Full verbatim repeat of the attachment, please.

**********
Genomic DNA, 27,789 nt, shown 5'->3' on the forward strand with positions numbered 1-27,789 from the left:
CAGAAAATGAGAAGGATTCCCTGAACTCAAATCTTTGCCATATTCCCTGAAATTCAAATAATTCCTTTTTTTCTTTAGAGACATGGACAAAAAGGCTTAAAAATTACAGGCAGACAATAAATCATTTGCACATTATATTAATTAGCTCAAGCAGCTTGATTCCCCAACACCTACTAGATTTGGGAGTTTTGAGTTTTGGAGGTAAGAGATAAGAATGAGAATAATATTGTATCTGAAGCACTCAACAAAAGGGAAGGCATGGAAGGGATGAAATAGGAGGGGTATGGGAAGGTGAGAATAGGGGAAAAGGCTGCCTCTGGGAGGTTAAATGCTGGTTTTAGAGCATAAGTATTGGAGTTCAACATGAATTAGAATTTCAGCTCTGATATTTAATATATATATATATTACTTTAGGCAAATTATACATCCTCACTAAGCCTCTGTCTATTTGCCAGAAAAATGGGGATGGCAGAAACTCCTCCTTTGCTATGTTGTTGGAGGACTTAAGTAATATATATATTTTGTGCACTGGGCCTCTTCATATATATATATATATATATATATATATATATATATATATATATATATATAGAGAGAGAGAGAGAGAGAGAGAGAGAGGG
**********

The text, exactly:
Genomic DNA, 27,789 nt, shown 5'->3' on the forward strand with positions numbered 1-27,789 from the left:
CAGAAAATGAGAAGGATTCCCTGAACTCAAATCTTTGCCATATTCCCTGAAATTCAAATAATTCCTTTTTTTCTTTAGAGACATGGACAAAAAGGCTTAAAAATTACAGGCAGACAATAAATCATTTGCACATTATATTAATTAGCTCAAGCAGCTTGATTCCCCAACACCTACTAGATTTGGGAGTTTTGAGTTTTGGAGGTAAGAGATAAGAATGAGAATAATATTGTATCTGAAGCACTCAACAAAAGGGAAGGCATGGAAGGGATGAAATAGGAGGGGTATGGGAAGGTGAGAATAGGGGAAAAGGCTGCCTCTGGGAGGTTAAATGCTGGTTTTAGAGCATAAGTATTGGAGTTCAACATGAATTAGAATTTCAGCTCTGATATTTAATATATATATATATTACTTTAGGCAAATTATACATCCTCACTAAGCCTCTGTCTATTTGCCAGAAAAATGGGGATGGCAGAAACTCCTCCTTTGCTATGTTGTTGGAGGACTTAAGTAATATATATATTTTGTGCACTGGGCCTCTTCATATATATATATATATATATATATATATATATATATATATATATATATATAGAGAGAGAGAGAGAGAGAGAGAGAGAGGG